Dallas Teen Inspires Change in the World via Education, Travel, and Service

DALLAS (PRWEB) JUNE 21, 2019

Alexis Soria is a young woman on a mission and she’s got a lot of supporters cheering her on along the way. Last month, Alexis participated in a comprehensive global service learning program in Costa Rica, thanks to generous grants and support that came in from multiple sources after Alexis was awarded a Bright Light Volunteers scholarship sponsored by DFW’s Hispanic 100 – a nonprot organization that promotes Hispanic women’s leadership roles in the private and public sector.

After receiving the H-100 scholarship, Alexis was awarded additional support in the form of a Road Scholarship from the Student Youth Travel Association (SYTA) as well as support from Si Se Puede, an organization that provides advice to students to work for academic success, encourage volunteering, and help students grow into leadership positions.

Alma Garcia, Board Member of Bright Light Volunteers says, “The fact that several nonprots jumped in and helped leverage a small scholarship from H100 into being able to completely fund this opportunity for Alexis is powerful and will, no doubt, have ripple effects throughout our community.”

Alexis, now a Junior at DISD’s Irma Lerma Rangel School Young Women’s Leadership School, isn’t new to this sort of experience. Last year, thanks in part to private sponsorships, Alexis served in the highlands of the Sacred Valley in Peru where she spent time teaching, aiding in the construction of water filtration system, and immersing herself in the people and culture of Peru.

Alexis Soria while volunteering at an animal refuge in Costa Rica with Bright Light Volunteers.

“International education allows me to stretch and grow.”

Recently we got to sit down and debrief with Alexis after she returned home from her latest global service learning experience in Costa Rica and asked her some questions to get a sense of how these experiences have shaped her life and future ambitions:

BLV: What has the opportunity to serve, learn, and lead meant for you?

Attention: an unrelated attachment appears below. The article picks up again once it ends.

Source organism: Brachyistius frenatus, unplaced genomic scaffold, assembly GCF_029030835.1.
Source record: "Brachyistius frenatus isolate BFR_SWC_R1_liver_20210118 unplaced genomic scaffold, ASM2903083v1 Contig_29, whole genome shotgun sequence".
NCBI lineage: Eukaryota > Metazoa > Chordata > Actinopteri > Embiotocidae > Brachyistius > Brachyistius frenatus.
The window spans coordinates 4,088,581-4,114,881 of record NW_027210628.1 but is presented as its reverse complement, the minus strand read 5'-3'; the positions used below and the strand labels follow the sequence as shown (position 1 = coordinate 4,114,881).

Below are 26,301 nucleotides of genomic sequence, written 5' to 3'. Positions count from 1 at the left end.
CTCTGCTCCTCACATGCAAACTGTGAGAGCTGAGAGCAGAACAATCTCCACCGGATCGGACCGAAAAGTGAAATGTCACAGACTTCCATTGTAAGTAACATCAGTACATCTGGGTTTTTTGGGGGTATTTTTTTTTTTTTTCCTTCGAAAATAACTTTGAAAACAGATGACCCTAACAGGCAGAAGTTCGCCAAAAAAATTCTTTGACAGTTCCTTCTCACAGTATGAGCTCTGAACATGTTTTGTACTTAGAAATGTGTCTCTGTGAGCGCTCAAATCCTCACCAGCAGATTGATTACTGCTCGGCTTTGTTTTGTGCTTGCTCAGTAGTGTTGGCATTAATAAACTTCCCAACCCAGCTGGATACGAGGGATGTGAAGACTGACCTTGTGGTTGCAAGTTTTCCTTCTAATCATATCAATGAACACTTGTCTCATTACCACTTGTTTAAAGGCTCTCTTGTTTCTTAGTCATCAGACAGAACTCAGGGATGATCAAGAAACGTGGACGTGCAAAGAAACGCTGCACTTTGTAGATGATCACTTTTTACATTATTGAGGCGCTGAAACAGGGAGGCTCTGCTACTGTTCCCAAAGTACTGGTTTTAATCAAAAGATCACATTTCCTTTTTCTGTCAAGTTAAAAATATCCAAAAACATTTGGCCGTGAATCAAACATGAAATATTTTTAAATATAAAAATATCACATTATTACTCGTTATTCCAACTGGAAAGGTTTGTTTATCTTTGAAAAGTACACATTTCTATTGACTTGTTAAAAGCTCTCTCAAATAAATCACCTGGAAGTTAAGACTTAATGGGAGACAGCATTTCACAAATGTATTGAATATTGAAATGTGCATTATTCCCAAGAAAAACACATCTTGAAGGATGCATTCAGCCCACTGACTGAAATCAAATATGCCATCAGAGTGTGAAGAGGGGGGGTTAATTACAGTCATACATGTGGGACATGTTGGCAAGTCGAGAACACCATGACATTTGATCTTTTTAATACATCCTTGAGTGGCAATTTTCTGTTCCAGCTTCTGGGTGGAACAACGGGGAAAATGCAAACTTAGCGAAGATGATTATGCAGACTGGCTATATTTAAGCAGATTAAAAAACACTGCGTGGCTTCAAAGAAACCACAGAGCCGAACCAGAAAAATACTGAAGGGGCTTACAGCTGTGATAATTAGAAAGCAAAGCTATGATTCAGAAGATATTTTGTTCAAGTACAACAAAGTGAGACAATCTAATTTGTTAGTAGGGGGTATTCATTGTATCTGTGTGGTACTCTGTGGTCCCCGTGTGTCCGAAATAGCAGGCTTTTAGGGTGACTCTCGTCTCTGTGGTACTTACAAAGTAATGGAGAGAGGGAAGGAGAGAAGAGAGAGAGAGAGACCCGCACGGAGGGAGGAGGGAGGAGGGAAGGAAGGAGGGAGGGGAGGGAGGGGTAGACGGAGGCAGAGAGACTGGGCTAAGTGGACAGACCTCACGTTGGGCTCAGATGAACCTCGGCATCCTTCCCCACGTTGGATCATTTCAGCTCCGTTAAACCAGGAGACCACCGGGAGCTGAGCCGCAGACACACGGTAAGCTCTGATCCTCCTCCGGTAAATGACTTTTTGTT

AS: To serve means that I take a part of my community into another country and plant a seed there. To learn means learning about other cultures and nding ways we can help. We don’t know the struggles other cultures have until we engage with them. To lead means bringing what I learn in other countries to my local community; international education allows me to stretch and grow.

BLV: Has this experience changed you in any way?
AS: Yes … it has changed me in different ways. I learned that we have a lot of commodities living in the U.S. and people in other parts of the world don’t have the basic necessities (toothbrush, towel, bed, etc.) to not only survive … but to thrive. In America we hustle, hustle, hustle and take a lot for granted. In other countries, people value other things like family and tradition.

BLV:Is it important to travel? Why or why not?

AS: Yes. It is important because we get to learn how other people live, their culture and traditions. You learn a lot about how communities work together within a country. In Costa Rica, for example, everyone is laid back, but they do not take anything for granted. A local man explained how their country recovered from the last hurricane by every person contributing in the restoration process. It takes a lot of heart and pride from its inhabitants.

BLV: What are your dreams for yourself and how do you plan to get there?

AS: My dream (as a little girl) was to become a doctor. But the more I learn about the lack of respect for the Mexican community (we are always bashed; we are not appreciated), I want to be a role model for other Mexican girls to love their heritage and help empower the Mexican community. I have volunteered helping Mexicans complete immigration forms and being an activist as a way to gain awareness of the immigration crisis. Doing something in the immigration eld would put me in a position to be encouraging and show compassion to those entering our borders.

About Bright Light Volunteers

Bright Light Volunteers is a 501(c)(3), non-prot organization, designed to empower program participants and community partners through education and service. Specifically, our programs adhere to global service-learning best practices, which combine community service with both experiential learning in the eld and online coursework through our university partner, Bethel University. Our vision is to make the world a brighter place by creating a more peaceful, just, interconnected world where global challenges and opportunities are met by educated, compassionate, global citizens and leaders.

About the Hispanic 100:

The Hispanic 100 is a network of D/FW-area Latina leaders who are committed to increasing business development opportunities for Hispanic, women-owned businesses and to promoting Hispanic women’s leadership roles in the private and public sectors. The organization’s endowment fund supports initiatives that address the needs of Hispanic women and girls in the D/FW area. For more information, visit http://www.dfwhispanic100.org. Visit us on Facebook at DFW Hispanic 100 or follow us on Twitter @DFWH100.